Small Steps towards Big Lifts: The Case for Deliberate Practice

By Coach Mike Flanagan

Has this long winter got you down?  Cheer up—vaccines are on the horizon, and in April, we’ll be opening another session of weekend Barbell Club!  Olympic lifts are among the most complex and athletically demanding skills that we teach at Mountain Strength, and while there’s no “quick fix” or “weird trick” that can deliver instant mastery of these complex movements, there are “small things” you can do to aid your steady climb up Mt. Olympus.
What makes the clean & jerk and the snatch so challenging?  In technical terms, they’re ballistic, multi-phase movements that ask athletes to transfer power from their core to their extremities in a single fluid motion—like the golf swing, the tennis serve, or the fastball pitch.  And what all these movements have in common is that they benefit from “deliberate practice”: consistent and perfect repetitions over a long period of time, with complete focus.   But how do you practice something “perfectly” when you can’t yet do it? And how do you focus when you’ve got a dozen things going on at once?  The key is to break these complex patterns into simple parts, and then drill those parts, piece by piece, every time you’re in the gym.
We asked the MSCF coaching staff for their favorite examples of “deliberate practice” for Oly lifting and in the three short videos that follow, you’ll see a path to moving big weights gracefully, by focusing on “small things”:

  • Don’t have time for extra work?  Watch CrossFit Weightlifting Coach Ray Regno put that idea to rest as he breaks the Burgener Warm-up into four key moves and cues.  We don’t actually recommend racing through it in 16 seconds, but if you give yourself a minute or two with a PVC before EVERY class—even days when Oly lifts aren’t on the menu—you’ll be honing a perfect bar path even as you get your shoulders and hips opened up for the WOD.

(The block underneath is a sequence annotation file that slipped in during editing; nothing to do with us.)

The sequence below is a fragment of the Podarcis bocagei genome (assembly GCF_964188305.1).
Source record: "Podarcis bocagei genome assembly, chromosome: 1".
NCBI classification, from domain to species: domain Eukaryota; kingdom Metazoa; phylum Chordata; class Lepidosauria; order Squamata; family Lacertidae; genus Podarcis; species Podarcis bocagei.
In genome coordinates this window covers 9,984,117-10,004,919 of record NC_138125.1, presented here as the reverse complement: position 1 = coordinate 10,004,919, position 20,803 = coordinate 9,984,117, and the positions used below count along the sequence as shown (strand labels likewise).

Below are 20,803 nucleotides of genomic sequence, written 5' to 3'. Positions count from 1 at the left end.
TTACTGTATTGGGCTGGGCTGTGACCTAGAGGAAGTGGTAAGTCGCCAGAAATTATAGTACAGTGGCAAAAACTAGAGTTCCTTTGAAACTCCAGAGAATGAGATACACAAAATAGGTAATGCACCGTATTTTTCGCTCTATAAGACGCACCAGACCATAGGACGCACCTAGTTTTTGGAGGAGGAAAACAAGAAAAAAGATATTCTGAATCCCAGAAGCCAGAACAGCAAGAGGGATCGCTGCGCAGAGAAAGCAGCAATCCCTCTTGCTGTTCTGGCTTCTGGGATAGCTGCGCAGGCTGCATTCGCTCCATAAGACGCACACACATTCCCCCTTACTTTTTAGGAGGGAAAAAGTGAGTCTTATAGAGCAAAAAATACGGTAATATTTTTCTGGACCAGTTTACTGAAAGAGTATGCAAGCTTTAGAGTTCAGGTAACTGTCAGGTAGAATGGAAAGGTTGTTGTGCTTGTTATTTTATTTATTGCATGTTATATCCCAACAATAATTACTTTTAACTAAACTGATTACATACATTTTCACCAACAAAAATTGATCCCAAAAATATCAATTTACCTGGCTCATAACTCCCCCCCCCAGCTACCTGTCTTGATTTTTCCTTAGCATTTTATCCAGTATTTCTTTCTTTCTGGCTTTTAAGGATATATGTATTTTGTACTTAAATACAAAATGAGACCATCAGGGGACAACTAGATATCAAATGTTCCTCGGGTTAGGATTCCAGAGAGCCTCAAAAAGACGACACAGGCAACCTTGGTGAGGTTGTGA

• In Regno’s video, you heard a reference to “Skill Transfer Exercises”—so here’s  Sophie Burgener from Burgener Strength with a clear demo of these 5 movements, and how to chain them together with a PVC for a quick drill that takes less than 3 minutes.  Don’t skip the comments, which list the movements in order and the purpose of each.
  • Finally, if you’re struggling with “fast elbows” and “pulling yourself under the bar,” here’s Sage Burgener* working a clean progression with a light barbell to take the bar from “triple extension” through the jerk overhead.  Again, movements and cues are in the comments, and whatever you do, don’t skip the “Sots Press”: it’s 0% fun but 100% effective at building strength and mobility.

Hopefully, what these videos make clear is that no single drill takes more than a few minutes to practice, easily incorporated into your existing warm-up and cool-down time.  And if you commit to them consistently, over time, you’ll eventually hit every position, and nail every transition,  without thinking.   Start working on them now, ask the coaches for help if you don’t understand any of them, and we’ll see you at Barbell Club in April!
*Why is everything Burgener, you might ask?  Here’s a background piece you might enjoy. 

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